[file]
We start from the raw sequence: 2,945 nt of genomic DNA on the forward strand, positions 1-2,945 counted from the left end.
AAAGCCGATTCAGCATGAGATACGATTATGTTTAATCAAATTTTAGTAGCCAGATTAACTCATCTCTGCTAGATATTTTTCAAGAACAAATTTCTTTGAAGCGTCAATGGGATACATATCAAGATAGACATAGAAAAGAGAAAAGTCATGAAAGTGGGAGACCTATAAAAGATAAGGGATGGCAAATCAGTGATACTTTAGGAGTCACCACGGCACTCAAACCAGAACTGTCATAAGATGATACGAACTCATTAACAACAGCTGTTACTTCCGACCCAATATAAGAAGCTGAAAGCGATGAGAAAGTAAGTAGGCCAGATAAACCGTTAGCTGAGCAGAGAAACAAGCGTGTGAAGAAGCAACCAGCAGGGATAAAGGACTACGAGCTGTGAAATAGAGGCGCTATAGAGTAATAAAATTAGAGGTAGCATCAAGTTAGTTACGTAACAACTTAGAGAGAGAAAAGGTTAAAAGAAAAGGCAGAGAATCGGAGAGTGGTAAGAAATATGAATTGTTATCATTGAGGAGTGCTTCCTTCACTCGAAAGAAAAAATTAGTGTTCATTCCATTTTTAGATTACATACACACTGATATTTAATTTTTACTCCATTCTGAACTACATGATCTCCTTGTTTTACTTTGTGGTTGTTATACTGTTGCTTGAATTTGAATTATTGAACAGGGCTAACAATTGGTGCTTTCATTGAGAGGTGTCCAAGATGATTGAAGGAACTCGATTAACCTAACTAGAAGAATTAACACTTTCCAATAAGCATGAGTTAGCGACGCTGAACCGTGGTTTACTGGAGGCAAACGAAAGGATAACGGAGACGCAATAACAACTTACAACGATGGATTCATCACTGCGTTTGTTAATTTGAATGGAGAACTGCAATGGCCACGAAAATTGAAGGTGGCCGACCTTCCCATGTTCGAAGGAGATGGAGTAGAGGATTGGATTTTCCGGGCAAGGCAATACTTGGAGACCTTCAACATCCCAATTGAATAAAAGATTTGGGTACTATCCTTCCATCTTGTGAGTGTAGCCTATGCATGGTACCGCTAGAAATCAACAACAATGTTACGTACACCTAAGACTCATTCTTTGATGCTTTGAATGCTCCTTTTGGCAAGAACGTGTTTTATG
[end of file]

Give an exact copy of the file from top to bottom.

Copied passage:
We start from the raw sequence: 2,945 nt of genomic DNA on the forward strand, positions 1-2,945 counted from the left end.
AAAGCCGATTCAGCATGAGATACGATTATGTTTAATCAAATTTTAGTAGCCAGATTAACTCATCTCTGCTAGATATTTTTCAAGAACAAATTTCTTTGAAGCGTCAATGGGATACATATCAAGATAGACATAGAAAAGAGAAAAGTCATGAAAGTGGGAGACCTATAAAAGATAAGGGATGGCAAATCAGTGATACTTTAGGAGTCACCACGGCACTCAAACCAGAACTGTCATAAGATGATACGAACTCATTAACAACAGCTGTTACTTCCGACCCAATATAAGAAGCTGAAAGCGATGAGAAAGTAAGTAGGCCAGATAAACCGTTAGCTGAGCAGAGAAACAAGCGTGTGAAGAAGCAACCAGCAGGGATAAAGGACTACGAGCTGTGAAATAGAGGCGCTATAGAGTAATAAAATTAGAGGTAGCATCAAGTTAGTTACGTAACAACTTAGAGAGAGAAAAGGTTAAAAGAAAAGGCAGAGAATCGGAGAGTGGTAAGAAATATGAATTGTTATCATTGAGGAGTGCTTCCTTCACTCGAAAGAAAAAATTAGTGTTCATTCCATTTTTAGATTACATACACACTGATATTTAATTTTTACTCCATTCTGAACTACATGATCTCCTTGTTTTACTTTGTGGTTGTTATACTGTTGCTTGAATTTGAATTATTGAACAGGGCTAACAATTGGTGCTTTCATTGAGAGGTGTCCAAGATGATTGAAGGAACTCGATTAACCTAACTAGAAGAATTAACACTTTCCAATAAGCATGAGTTAGCGACGCTGAACCGTGGTTTACTGGAGGCAAACGAAAGGATAACGGAGACGCAATAACAACTTACAACGATGGATTCATCACTGCGTTTGTTAATTTGAATGGAGAACTGCAATGGCCACGAAAATTGAAGGTGGCCGACCTTCCCATGTTCGAAGGAGATGGAGTAGAGGATTGGATTTTCCGGGCAAGGCAATACTTGGAGACCTTCAACATCCCAATTGAATAAAAGATTTGGGTACTATCCTTCCATCTTGTGAGTGTAGCCTATGCATGGTACCGCTAGAAATCAACAACAATGTTACGTACACCTAAGACTCATTCTTTGATGCTTTGAATGCTCCTTTTGGCAAGAACGTGTTTTATG